The National – Tuesday, June 28, 2011
By MICHAEL DOM and WORKNEH AYALEW
SWEET potato is our most important food crop and pigs are our most popular livestock.
Looking after pigs has become an important part of PNG lifestyle, particularly for traditional exchange purposes.
In the predominant smallholder mixed pig and sweet potato production systems, sweet potato provides both human food and pig feed. This dual purpose role creates an apparent competition between humans and pigs for the tubers.
This means that increased use of the crop for either purposes imposes trade-offs in its potential use for the other purpose.
Introduction of improved technologies into the traditional sweet potato-pig system can generate productivity gains at farm level and reduced wastages at harvest.
Furthermore, preservation and storage of excess tubers and vines for extended use after harvest can add value to garden forage.
Village farmers regularly provide much of their excess sweet potato production to pigs, like other garden produced feeds such as cassava, coconuts and fresh forages. The forage is offered to pigs either cooked or fresh and this practice has not changed for many generations.
The practice has worked well for subsistence needs.
But subsistence food supply and social security are no longer the primary objectives for many livestock farmers who want to improve their livelihood options in PNG’s emerging modern cash economy.
The demand for meat products is rising because of increased incomes, urbanisation and expansion of the middle class population owing to the rapidly growing mineral and gas resources.
Growing formal market also provides incentives for better quality of meat in the form of higher market prices. While this scenario offers opportunities for smallholder livestock enterprises to grow, it also presents three key challenges:
*Can the natural growth of large scale commercial livestock farms alone meet the fast growing demand for meat?
*How can smallholder pig farmers actively participate in the formal market supplying consistently standardised products?
*How will the general public be affected by these changes in supply for and demand of meat, in particular, will the local prices of meat remain affordable to the consumers?
Pigs are a source of popular meat protein in the country, more so in the highlands. But, like other animal meat products, much of the pork meat available in supermarkets is either produced by large scale piggeries or imported cheap cuts.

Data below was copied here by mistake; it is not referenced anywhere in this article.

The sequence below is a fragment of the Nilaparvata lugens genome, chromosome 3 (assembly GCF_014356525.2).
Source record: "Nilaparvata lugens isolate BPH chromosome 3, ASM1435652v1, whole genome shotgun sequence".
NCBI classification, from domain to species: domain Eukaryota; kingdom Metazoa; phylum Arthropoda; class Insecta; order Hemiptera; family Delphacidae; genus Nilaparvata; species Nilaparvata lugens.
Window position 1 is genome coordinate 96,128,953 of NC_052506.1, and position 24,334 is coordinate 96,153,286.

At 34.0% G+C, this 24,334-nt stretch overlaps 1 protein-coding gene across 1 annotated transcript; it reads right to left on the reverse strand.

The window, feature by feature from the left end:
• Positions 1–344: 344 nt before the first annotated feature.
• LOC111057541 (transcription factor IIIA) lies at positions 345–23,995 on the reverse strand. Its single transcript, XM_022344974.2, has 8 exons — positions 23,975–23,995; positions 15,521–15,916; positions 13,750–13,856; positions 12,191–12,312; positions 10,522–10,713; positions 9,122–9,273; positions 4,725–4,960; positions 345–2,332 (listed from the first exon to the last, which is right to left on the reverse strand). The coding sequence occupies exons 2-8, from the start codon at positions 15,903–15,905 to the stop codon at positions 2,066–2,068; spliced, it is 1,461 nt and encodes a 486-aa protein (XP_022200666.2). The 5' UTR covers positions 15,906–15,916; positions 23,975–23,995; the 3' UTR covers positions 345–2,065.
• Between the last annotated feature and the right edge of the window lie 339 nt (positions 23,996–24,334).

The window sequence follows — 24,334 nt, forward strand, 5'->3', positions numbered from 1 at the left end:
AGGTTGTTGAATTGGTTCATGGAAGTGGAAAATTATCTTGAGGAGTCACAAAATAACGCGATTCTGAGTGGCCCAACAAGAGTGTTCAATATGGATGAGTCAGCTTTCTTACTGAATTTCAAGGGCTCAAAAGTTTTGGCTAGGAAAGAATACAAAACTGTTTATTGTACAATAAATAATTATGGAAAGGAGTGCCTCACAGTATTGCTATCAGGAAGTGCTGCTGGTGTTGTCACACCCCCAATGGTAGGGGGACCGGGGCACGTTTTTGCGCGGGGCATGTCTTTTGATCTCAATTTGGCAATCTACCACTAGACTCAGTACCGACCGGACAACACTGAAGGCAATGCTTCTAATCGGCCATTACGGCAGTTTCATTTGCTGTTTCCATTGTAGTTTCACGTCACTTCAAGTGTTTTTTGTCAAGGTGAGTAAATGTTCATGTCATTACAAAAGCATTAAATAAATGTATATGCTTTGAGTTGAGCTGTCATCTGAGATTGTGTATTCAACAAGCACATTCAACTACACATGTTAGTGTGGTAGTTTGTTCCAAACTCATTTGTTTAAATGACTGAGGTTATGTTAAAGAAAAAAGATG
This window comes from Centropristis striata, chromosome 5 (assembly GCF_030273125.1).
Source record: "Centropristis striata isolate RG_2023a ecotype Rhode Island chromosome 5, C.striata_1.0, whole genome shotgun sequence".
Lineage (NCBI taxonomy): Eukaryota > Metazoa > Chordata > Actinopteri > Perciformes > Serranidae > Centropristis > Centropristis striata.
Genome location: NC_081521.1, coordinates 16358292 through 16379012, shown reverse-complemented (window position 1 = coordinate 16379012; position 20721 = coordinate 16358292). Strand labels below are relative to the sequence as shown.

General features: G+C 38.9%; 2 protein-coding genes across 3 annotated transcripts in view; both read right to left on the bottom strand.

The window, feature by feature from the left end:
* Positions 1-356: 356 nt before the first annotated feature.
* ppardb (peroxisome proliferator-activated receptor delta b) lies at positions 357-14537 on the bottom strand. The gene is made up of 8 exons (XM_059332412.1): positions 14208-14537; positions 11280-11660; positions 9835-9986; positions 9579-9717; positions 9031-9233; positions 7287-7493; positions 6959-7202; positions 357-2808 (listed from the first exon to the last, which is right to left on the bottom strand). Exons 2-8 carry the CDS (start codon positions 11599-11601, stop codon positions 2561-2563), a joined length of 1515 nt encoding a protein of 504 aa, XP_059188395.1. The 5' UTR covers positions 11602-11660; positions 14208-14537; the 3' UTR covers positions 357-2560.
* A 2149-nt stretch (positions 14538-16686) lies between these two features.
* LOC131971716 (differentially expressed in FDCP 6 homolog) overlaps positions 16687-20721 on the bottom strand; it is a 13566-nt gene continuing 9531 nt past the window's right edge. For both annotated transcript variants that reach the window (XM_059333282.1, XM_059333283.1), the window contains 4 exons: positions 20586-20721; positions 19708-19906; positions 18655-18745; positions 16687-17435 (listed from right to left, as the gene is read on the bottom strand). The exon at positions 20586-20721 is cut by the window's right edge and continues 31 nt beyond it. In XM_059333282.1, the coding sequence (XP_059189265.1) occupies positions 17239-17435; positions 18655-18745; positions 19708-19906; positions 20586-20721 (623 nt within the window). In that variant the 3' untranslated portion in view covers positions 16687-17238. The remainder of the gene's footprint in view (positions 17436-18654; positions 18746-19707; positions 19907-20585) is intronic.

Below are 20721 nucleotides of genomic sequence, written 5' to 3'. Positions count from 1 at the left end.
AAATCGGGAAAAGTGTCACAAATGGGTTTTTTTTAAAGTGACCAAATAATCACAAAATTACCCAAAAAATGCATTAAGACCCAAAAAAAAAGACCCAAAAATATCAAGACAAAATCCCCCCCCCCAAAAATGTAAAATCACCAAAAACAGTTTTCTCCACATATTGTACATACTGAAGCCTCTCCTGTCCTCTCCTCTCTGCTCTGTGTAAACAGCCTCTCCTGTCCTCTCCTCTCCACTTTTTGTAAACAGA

Local small-scale pig farming has not provided pork competitively to the formal market due to limitations in production, uncompetitive cost of production and marketing that create inconsistency of supply and poor quality product.
Where sweet potato is grown either for own consumption or sale, the excess or the waste are always available for pigs. With improved efficiency and productivity at farm level, making full use of the dual purpose sweet potato can lead to increased efficiency and profitability for both livestock and crop farmers.
It is estimated that only a small proportion of sweet potato in the highlands is traded at major urban markets. It is also estimated that only half of the three million tonnes of sweet potato produced annually is consumed by people. The other half is either fed to pigs or wasted.
The excess sweet potato tuber would be sufficient to raise about two million pigs, when fed on a mixed ration (1:1) with a commercial grower feed. This number of pigs would supply up to 100,000 tonne of carcass meat annually.
By one estimate, this amount of pork meat is enough to satisfy the demand of more than nine million consumers annually, and a conservative estimate of the carcass value would be K600 million.
This is a huge contribution to national product.
From the perspective of livestock farming, it is reasonable to suggest that local sweet potato production may supply adequate forage feed, as tubers, fresh green leaves and vines for pig keepers. This is apart from sweet potato supply for household consumption or sale.
NARI has undertaken various studies to develop improved livestock feeding systems, using locally available feed resources to provide options for smallholders who could not afford commercial feeds to raise their livestock.
Some breakthrough has been made from these studies which saw the release of an adapted technique for ensiling of sweet potato for storing and feeding pigs.
This technology package was officially released by NARI to the farming community during last year’s agricultural innovations show .
Smallholder poultry growers will also benefit from a poultry feeding system technology released during this year’s agricultural innovations show in May. This technology also involves the use of locally available feed resources such as sweet potato aimed at reducing the cost associated with commercial feeds.
NARI will continue to advance research and development of livestock feeding systems to assist smallholder farmers in the country.
For more information on the livestock feed systems, contact the livestock research and development project leader on telephone (675) 475 1066 or email to [email protected].